Closer to home, the employees are giving back in ways that resonate personally. This summer marks the start of a partnership with the non-profit Girls Who Code. During a summer immersion program at Blizzard’s Irvine campus, 11th- and 12th-graders will follow a curriculum and enjoy field trips and speaker events centered on game development and coding. The company also collaborates with OC GRIP, a program that rewards at-risk youth for a positive attitude and staying in school. Forty Blizzard employees serve as mentors during the school year; each summer, up to 80 deserving students converge on the campus for Blizzard Day.

Perhaps most meaningful to the Irvine-based employee community are the 30 wishes the company has fulfilled through the Make-A-Wish Foundation. “To think that visiting us, or attending BlizzCon, is the one wish a child has, fills everyone here with awe,” said philanthropy manager Brittany Tompkins. “Everyone just puts down what they’re doing.”

“Everyone” would include Frank Pearce, whose infant son was treated at CHOC Children’s, another recipient of Blizzard’s largesse. “You get to see firsthand the impact that our games are having on their lives,” he said, his voice shaky with emotion. “For someone confined to a wheelchair … We give them an experience that they can’t get in their day-to-day lives. It’s very powerful.”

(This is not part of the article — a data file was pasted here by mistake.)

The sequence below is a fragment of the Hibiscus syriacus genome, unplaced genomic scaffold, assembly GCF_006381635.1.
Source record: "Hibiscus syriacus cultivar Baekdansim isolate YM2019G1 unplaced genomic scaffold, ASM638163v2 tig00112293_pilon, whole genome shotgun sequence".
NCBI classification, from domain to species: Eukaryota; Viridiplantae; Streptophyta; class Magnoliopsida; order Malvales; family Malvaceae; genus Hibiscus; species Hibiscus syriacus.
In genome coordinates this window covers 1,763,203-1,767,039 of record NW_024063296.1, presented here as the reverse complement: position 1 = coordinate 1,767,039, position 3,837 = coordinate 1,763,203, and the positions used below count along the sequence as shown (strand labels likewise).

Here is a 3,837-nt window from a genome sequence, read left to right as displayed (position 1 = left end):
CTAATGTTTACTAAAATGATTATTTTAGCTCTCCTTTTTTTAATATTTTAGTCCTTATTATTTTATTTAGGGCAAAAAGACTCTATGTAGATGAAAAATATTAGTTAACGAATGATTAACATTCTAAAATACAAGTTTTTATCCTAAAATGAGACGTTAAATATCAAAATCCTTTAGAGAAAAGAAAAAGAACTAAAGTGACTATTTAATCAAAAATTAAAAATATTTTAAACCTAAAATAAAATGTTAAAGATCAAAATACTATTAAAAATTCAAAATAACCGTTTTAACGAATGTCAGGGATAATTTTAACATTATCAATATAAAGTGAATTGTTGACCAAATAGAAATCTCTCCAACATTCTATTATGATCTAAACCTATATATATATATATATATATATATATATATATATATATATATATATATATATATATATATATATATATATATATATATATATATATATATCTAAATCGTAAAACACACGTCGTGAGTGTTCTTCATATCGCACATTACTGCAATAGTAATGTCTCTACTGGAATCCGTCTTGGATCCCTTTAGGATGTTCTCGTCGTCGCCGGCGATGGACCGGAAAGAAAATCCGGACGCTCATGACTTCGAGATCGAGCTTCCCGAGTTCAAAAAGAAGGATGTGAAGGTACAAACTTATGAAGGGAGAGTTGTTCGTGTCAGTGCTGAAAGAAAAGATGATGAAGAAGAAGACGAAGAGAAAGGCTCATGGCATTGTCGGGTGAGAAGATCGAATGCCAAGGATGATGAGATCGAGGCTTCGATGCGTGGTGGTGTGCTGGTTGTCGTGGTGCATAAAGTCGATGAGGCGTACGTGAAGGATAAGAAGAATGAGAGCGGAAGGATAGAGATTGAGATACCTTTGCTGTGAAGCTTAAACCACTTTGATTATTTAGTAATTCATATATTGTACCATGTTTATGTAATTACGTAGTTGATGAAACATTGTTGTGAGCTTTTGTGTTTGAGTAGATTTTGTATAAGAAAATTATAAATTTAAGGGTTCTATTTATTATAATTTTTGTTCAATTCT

Future Forward

Online gaming has come a long way in 27 years, and with the arrival of artificial intelligence across multiple platforms, it appears that we’ve only just begun. Blizzard’s Saralyn Smith thinks that a tipping point has already been reached.

“Gaming, and geeks, are more mainstream and cool now. People are forming real-life relationships in these spaces. Couples meet; a father deployed overseas connects with his son at home by joining him in a game. The more exposure you get to different people, the more barriers break down. They could look like a wizard or an animal, but all of a sudden you realize that you have a common foundation. It helps bridge a lot of differences.”